Matthew 25:3 - "They that [were] foolish took their lamps, and took no oil with them."
During times of extreme relative stock valuations, it can be difficult for value investors like myself -- and most Fools -- to identify attractively priced investments. Based on the chart above, the energy sector is clearly a bargain when you compare it to historical levels dating back to 1996.
With a price-to-book valuation well below 1.0x, you are essentially able to purchase these companies for less than 80 cents on the dollar. Now, do not misconstrue the chart above to mean that all energy companies are undervalued. This chart is a visual depiction of the overall sector according to the MSCI World Energy Index. As with most distributions, there are sure to be some outliers in both directions.
Bargain hunting in a surging market
After riding 2013 to some lofty returns, companies appear to be fairly expensive by historical standards, both in terms of traditional price-to-earnings metrics and the derivative, Shiller Price-to-Earnings ratio. For the purposes of this article, I will be referencing the traditional P/E multiple, rather than Robert Shiller's alternative calculation which takes historical levels into account.
For simplicity's sake, we will just examine the S&P 500, which is trading around 19.5 times its aggregate earnings level, with many sectors trading much more expensively than this. Take the 17 Real Estate-focused companies with a price tag of 31.4x trailing twelve months earnings. The 10 companies that make up the Communication Services sector can't be forgotten either, as they currently expect investors to pay 27.5x their trailing earnings.
Examining these numbers makes it difficult to find fault in an investor who's trigger finger begins to shake the closer the mouse gets to the "Submit Order" icon on their brokerage site. However, rather than shirking the entire market and labeling it "overpriced," try doing a little digging in the energy sector which is only requiring that investors dole out 14.7x the previous twelve months' earnings per share.
Don't be "foolish" and forget your portfolio's oil
It's easy for me, as an energy analyst, to keep my eyes on this sector, but for many investors, it simply doesn't contain the same consumer-facing firepower that the aforementioned, loftily priced sectors do. Currently, some of the strongest names in the business are available at ridiculously cheap valuations.
Enough is enough, and it's time for a change
The cheapest among them is Hess Corporation (NYSE: HES ) . By charging investors just 7.7x trailing EPS, Hess appears to be quite a bargain. While I do believe this claim has some solid footing, Hess' future is not exactly crystal clear.
Major changes have been undertaken by management since October 2012, with several more currently being wrapped up and the sale of its Bakken midstream assets planned for 2015. The sole focus of the shift has been to make Hess an adaptive exploration and production company rather than the integrated dinosaur that it had become. All cylinders appear to be clicking, and the only bump in the road I fear would be a broad reduction in global oil and natural gas prices.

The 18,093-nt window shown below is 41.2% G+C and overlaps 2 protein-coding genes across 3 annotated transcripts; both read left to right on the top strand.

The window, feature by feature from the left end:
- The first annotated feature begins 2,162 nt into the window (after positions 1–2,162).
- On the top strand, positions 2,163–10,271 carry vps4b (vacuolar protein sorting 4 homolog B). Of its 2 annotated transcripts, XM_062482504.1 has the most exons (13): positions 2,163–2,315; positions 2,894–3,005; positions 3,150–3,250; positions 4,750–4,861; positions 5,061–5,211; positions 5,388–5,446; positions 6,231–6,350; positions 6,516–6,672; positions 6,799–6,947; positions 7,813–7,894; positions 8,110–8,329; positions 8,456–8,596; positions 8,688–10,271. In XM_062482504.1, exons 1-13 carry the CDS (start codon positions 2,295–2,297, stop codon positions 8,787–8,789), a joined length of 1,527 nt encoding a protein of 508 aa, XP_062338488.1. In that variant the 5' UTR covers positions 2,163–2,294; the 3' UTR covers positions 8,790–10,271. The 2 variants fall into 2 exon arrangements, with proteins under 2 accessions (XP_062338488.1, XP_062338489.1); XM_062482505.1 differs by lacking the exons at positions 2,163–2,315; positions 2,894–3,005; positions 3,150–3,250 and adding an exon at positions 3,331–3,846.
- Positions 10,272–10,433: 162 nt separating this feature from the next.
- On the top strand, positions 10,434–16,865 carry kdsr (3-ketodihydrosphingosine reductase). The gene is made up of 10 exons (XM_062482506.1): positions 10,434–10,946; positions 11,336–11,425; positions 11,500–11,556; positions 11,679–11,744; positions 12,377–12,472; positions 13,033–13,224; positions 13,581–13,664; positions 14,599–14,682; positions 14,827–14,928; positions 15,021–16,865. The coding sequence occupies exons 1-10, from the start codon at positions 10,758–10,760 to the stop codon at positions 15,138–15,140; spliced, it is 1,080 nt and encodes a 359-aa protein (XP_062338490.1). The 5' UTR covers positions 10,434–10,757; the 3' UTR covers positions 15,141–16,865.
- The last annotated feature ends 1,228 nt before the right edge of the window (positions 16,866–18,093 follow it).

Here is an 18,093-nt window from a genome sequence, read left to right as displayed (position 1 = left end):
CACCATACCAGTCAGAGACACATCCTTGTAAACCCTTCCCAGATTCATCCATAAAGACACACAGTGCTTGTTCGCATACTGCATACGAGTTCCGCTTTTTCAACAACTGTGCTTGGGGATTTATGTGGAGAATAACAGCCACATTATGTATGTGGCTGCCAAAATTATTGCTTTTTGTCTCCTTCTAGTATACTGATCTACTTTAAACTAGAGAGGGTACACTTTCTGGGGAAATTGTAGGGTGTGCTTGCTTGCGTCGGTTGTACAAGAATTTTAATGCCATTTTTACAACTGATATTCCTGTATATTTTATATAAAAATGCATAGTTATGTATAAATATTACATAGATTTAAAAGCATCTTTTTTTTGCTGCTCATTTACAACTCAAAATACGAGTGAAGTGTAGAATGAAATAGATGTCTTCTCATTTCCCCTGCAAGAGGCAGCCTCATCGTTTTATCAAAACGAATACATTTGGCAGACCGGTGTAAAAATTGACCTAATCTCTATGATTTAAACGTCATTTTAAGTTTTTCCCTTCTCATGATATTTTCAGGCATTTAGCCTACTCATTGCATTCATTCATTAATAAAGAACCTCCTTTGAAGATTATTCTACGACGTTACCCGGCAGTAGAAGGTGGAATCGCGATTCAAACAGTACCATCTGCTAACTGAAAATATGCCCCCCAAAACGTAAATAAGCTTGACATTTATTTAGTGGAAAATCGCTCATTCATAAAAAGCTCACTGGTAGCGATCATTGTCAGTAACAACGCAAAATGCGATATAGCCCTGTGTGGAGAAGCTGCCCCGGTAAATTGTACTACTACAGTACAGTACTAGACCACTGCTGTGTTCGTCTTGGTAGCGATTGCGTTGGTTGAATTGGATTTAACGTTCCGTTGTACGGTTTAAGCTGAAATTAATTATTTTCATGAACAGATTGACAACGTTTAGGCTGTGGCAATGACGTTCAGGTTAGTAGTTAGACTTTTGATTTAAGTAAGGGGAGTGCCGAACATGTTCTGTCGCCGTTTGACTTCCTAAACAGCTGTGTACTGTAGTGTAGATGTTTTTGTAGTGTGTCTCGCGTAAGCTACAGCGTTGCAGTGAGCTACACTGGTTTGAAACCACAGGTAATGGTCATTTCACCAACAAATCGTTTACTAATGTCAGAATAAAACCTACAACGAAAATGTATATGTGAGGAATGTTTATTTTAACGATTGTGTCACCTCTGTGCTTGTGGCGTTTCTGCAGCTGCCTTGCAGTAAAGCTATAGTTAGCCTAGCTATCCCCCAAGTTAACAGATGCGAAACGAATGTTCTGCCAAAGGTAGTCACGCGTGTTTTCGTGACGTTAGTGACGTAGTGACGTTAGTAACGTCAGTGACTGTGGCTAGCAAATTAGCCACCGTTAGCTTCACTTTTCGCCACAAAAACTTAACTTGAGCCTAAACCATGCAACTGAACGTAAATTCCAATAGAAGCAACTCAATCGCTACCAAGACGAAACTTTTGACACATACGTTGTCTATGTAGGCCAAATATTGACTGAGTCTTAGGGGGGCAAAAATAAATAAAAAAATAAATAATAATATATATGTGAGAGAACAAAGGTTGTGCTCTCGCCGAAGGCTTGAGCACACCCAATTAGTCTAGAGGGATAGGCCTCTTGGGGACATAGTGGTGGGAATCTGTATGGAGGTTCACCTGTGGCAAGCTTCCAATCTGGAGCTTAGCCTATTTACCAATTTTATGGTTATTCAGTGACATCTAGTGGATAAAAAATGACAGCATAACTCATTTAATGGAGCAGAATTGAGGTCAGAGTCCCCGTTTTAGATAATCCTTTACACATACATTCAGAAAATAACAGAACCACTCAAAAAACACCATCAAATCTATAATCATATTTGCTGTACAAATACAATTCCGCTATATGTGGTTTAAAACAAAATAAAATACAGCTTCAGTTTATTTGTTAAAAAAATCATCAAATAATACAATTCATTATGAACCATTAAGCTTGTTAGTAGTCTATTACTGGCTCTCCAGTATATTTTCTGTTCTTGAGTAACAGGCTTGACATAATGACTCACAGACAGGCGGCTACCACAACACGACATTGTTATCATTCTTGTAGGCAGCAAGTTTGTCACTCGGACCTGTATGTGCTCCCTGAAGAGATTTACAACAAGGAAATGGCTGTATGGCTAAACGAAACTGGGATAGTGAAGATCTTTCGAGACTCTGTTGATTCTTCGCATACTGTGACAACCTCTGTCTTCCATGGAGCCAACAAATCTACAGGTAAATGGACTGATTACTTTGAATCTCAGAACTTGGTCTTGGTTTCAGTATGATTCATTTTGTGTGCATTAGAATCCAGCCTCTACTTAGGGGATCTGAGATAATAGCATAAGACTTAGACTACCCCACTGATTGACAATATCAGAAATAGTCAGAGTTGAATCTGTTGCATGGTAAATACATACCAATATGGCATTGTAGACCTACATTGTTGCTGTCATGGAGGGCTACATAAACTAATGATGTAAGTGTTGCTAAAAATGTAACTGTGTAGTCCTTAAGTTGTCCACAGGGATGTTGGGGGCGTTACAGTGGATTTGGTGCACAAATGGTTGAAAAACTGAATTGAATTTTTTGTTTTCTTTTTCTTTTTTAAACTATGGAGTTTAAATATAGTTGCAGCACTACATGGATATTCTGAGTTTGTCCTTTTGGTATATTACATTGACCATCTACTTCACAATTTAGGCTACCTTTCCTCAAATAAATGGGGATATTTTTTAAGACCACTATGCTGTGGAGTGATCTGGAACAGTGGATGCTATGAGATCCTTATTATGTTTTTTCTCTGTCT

Offshore valuations are drowning
If ranked by trailing P/E ratios, the bottom half of the S&P 500's energy sector would contain five offshore drillers. I have been finding it tough to convey my confusion surrounding this discovery. Perhaps it's because traditional investors haven't yet regained confidence that was shaken to the core by BP plc's Macondo well explosion. Or perhaps, retail investors simply haven't steered their retirement wagons toward the next great oil and natural gas frontier. It is also quite possible that the shale revolution currently going on in the United States has cast its shadow over these companies like a storm cloud hovering over the Gulf of Mexico.
These attempts at justifying this conundrum are all that I can muster when examining the fact that deepwater leaders like Ensco plc (NYSE: ESV ) and Transocean (NYSE: RIG ) can be had for less than 10.5x some pretty solid earnings over the past 12 months.
In Ensco's case, shares simply haven't kept up with earnings growth over the past three years, as they are up only 5.8% versus earnings that have risen back to 2008 levels thanks to 35% growth in EPS since 2010 wrapped up. Add to this the fact that Ensco's dividend has risen 93% over the same time frame, and my bewilderment regarding its underperformance expands.
The buck doesn't stop here
The list of "undervalued" energy companies is much longer than the trifecta discussed in this article. In closing, I would encourage you to take a look at an oft-overlooked sector for some potential bargains. Don't simply consider P/E ratios in isolation, though.
This metric can serve to whittle down your candidate pool, but a solid understanding of the business, backed by a thesis that can be tested on a recurring basis, must support your decision.
Questions on the Energy sector? Email us at Energy@fool.com.
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